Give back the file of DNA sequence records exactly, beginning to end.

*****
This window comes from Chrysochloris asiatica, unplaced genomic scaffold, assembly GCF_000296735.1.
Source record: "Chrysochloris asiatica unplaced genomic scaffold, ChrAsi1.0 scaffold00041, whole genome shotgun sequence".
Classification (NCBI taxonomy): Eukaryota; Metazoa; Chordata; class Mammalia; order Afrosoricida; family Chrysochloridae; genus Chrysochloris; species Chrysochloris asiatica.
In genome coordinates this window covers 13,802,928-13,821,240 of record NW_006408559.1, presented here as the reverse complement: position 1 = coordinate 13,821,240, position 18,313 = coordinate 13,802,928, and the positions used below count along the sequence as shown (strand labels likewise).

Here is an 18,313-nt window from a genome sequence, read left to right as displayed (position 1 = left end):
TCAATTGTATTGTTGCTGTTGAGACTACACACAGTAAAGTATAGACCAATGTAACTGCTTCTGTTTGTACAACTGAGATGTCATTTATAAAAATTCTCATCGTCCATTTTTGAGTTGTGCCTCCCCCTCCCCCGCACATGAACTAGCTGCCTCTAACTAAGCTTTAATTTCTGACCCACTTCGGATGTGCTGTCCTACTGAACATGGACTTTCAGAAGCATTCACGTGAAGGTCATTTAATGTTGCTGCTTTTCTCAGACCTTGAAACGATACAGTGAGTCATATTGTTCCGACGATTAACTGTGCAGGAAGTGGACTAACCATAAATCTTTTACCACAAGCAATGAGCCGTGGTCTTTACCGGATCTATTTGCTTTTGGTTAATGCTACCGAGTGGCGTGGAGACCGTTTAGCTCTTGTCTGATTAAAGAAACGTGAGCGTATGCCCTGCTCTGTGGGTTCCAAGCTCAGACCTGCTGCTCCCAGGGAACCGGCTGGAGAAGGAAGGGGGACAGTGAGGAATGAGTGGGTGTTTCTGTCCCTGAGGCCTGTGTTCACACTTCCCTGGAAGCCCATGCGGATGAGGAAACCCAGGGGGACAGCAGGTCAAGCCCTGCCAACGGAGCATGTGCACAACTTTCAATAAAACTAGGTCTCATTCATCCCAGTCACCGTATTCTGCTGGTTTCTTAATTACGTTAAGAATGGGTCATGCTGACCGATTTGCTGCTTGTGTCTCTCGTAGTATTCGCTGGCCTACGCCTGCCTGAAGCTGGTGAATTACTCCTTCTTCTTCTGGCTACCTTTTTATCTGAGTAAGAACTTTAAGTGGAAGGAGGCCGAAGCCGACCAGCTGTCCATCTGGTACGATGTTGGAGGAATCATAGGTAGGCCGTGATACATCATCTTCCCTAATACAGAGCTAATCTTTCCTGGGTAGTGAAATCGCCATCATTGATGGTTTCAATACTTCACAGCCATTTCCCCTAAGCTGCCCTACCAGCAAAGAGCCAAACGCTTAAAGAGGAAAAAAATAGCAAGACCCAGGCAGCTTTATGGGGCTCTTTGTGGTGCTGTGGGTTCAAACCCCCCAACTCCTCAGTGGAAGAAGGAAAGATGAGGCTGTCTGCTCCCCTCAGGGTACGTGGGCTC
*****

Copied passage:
This window comes from Chrysochloris asiatica, unplaced genomic scaffold, assembly GCF_000296735.1.
Source record: "Chrysochloris asiatica unplaced genomic scaffold, ChrAsi1.0 scaffold00041, whole genome shotgun sequence".
Classification (NCBI taxonomy): Eukaryota; Metazoa; Chordata; class Mammalia; order Afrosoricida; family Chrysochloridae; genus Chrysochloris; species Chrysochloris asiatica.
In genome coordinates this window covers 13,802,928-13,821,240 of record NW_006408559.1, presented here as the reverse complement: position 1 = coordinate 13,821,240, position 18,313 = coordinate 13,802,928, and the positions used below count along the sequence as shown (strand labels likewise).

Here is an 18,313-nt window from a genome sequence, read left to right as displayed (position 1 = left end):
TCAATTGTATTGTTGCTGTTGAGACTACACACAGTAAAGTATAGACCAATGTAACTGCTTCTGTTTGTACAACTGAGATGTCATTTATAAAAATTCTCATCGTCCATTTTTGAGTTGTGCCTCCCCCTCCCCCGCACATGAACTAGCTGCCTCTAACTAAGCTTTAATTTCTGACCCACTTCGGATGTGCTGTCCTACTGAACATGGACTTTCAGAAGCATTCACGTGAAGGTCATTTAATGTTGCTGCTTTTCTCAGACCTTGAAACGATACAGTGAGTCATATTGTTCCGACGATTAACTGTGCAGGAAGTGGACTAACCATAAATCTTTTACCACAAGCAATGAGCCGTGGTCTTTACCGGATCTATTTGCTTTTGGTTAATGCTACCGAGTGGCGTGGAGACCGTTTAGCTCTTGTCTGATTAAAGAAACGTGAGCGTATGCCCTGCTCTGTGGGTTCCAAGCTCAGACCTGCTGCTCCCAGGGAACCGGCTGGAGAAGGAAGGGGGACAGTGAGGAATGAGTGGGTGTTTCTGTCCCTGAGGCCTGTGTTCACACTTCCCTGGAAGCCCATGCGGATGAGGAAACCCAGGGGGACAGCAGGTCAAGCCCTGCCAACGGAGCATGTGCACAACTTTCAATAAAACTAGGTCTCATTCATCCCAGTCACCGTATTCTGCTGGTTTCTTAATTACGTTAAGAATGGGTCATGCTGACCGATTTGCTGCTTGTGTCTCTCGTAGTATTCGCTGGCCTACGCCTGCCTGAAGCTGGTGAATTACTCCTTCTTCTTCTGGCTACCTTTTTATCTGAGTAAGAACTTTAAGTGGAAGGAGGCCGAAGCCGACCAGCTGTCCATCTGGTACGATGTTGGAGGAATCATAGGTAGGCCGTGATACATCATCTTCCCTAATACAGAGCTAATCTTTCCTGGGTAGTGAAATCGCCATCATTGATGGTTTCAATACTTCACAGCCATTTCCCCTAAGCTGCCCTACCAGCAAAGAGCCAAACGCTTAAAGAGGAAAAAAATAGCAAGACCCAGGCAGCTTTATGGGGCTCTTTGTGGTGCTGTGGGTTCAAACCCCCCAACTCCTCAGTGGAAGAAGGAAAGATGAGGCTGTCTGCTCCCCTCAGGGTACGTGGGCTC